In a stable environment, staff surveys can be useful instruments for Human Resources Management. They provide clear-cut data, suitable for quantitative analysis to be repeated year after year.
In a rapidly changing world and multicultural environments, however, things are too complex for the traditional approach. Employees present countless cultural and ethnic backgrounds, worldviews, and value systems. Their personal definitions of workplace norms differ widely. The capacity of staff surveys to account for these background factors is limited.
When the company and survey languages are different from one’s own native language, the validity of the assessment weakens significantly. Even the most fluent language skills may hide ambiguous and conflicting thinking structures, concepts of right and wrong, good or bad, too much and too little.
Further, background cultures largely define people’s perceptions of their roles, rights, and opportunities to participate and influence. People silently ask: Do I really count? Are my views valuable? Is my answer right or wrong? Is it appropriate to be critical? What is the agenda behind this survey? Will my responses remain confidential? What will be their consequences?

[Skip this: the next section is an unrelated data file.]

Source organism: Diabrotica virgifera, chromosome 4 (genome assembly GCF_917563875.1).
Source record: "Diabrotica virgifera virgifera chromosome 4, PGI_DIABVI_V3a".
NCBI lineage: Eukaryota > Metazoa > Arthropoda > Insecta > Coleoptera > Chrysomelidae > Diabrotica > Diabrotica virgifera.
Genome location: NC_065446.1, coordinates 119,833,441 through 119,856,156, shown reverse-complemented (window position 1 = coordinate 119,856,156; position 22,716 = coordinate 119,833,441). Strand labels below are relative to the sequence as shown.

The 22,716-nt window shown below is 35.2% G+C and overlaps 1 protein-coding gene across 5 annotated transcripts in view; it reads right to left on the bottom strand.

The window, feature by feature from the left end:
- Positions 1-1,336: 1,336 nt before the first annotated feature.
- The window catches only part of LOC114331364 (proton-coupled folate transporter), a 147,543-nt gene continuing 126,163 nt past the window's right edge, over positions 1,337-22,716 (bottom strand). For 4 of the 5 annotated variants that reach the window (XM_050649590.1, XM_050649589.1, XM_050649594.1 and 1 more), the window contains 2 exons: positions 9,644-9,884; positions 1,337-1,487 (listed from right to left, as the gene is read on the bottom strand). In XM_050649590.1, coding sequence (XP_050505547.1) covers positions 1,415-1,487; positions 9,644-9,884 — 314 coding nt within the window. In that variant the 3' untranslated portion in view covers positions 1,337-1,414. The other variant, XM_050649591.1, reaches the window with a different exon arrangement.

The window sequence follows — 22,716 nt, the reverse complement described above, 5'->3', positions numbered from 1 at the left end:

Technology-driven assessment and communication pose the risk of face-to-face communication being pushed aside. Without a true dialogue, cultural value systems and individual motivations behind the responses remain unknown. Consequently, the interpretations of the findings may be biased and driven by false assumptions.
While staff surveys do encourage people to express their views on current status of issues, they tend to ignore culture-sensitive ideals and expectations. It takes much more personal involvement and true leadership from managers and HR experts to reach the weak signals reflecting people’s feelings, motivation levels, and commitment.